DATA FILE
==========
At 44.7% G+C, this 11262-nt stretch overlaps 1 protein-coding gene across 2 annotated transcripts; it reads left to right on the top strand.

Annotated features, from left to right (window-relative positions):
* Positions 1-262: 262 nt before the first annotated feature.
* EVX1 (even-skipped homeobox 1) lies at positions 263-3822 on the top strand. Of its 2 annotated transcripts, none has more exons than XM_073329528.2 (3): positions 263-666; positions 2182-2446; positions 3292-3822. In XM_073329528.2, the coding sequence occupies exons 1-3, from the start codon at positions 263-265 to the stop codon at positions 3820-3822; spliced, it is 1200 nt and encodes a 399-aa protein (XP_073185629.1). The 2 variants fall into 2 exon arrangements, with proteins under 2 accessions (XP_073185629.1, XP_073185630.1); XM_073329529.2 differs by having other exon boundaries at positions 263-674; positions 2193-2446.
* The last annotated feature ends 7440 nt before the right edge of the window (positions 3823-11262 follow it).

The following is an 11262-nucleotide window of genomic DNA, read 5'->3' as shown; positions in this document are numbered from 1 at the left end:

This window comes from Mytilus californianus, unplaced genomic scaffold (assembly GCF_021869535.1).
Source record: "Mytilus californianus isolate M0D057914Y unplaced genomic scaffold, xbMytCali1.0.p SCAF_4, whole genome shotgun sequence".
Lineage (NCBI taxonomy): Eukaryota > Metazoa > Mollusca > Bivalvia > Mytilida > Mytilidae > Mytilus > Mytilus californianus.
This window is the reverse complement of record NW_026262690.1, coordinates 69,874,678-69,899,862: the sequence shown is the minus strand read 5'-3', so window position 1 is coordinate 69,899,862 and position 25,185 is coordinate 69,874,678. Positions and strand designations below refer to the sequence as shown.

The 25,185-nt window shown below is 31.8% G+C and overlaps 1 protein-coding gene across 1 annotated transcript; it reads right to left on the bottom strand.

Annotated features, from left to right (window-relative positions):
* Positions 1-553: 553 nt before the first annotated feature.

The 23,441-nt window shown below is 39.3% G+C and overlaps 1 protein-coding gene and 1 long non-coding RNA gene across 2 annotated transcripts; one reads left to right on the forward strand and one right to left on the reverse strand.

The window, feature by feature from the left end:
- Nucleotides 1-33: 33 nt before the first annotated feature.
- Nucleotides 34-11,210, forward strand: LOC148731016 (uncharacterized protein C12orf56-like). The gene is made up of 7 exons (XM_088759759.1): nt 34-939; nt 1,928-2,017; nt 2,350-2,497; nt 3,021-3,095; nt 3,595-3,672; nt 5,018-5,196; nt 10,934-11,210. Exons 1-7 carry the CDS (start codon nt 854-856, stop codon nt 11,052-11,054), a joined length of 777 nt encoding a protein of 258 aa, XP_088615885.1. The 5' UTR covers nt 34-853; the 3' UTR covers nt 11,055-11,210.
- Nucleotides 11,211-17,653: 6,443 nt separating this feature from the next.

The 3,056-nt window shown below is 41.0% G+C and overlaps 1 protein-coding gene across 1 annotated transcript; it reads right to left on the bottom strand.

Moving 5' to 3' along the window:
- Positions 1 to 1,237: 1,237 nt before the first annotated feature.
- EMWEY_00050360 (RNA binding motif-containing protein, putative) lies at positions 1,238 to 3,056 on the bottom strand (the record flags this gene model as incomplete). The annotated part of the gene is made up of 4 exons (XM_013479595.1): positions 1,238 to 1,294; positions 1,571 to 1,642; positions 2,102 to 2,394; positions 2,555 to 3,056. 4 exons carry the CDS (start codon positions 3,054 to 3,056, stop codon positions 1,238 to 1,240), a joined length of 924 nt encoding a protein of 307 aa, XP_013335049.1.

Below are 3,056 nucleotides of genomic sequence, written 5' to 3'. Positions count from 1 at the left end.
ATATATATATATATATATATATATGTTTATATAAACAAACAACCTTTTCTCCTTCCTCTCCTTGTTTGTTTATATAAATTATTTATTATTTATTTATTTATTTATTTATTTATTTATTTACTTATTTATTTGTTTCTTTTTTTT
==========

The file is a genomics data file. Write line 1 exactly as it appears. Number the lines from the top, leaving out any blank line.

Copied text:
At 44.7% G+C, this 11262-nt stretch overlaps 1 protein-coding gene across 2 annotated transcripts; it reads left to right on the top strand.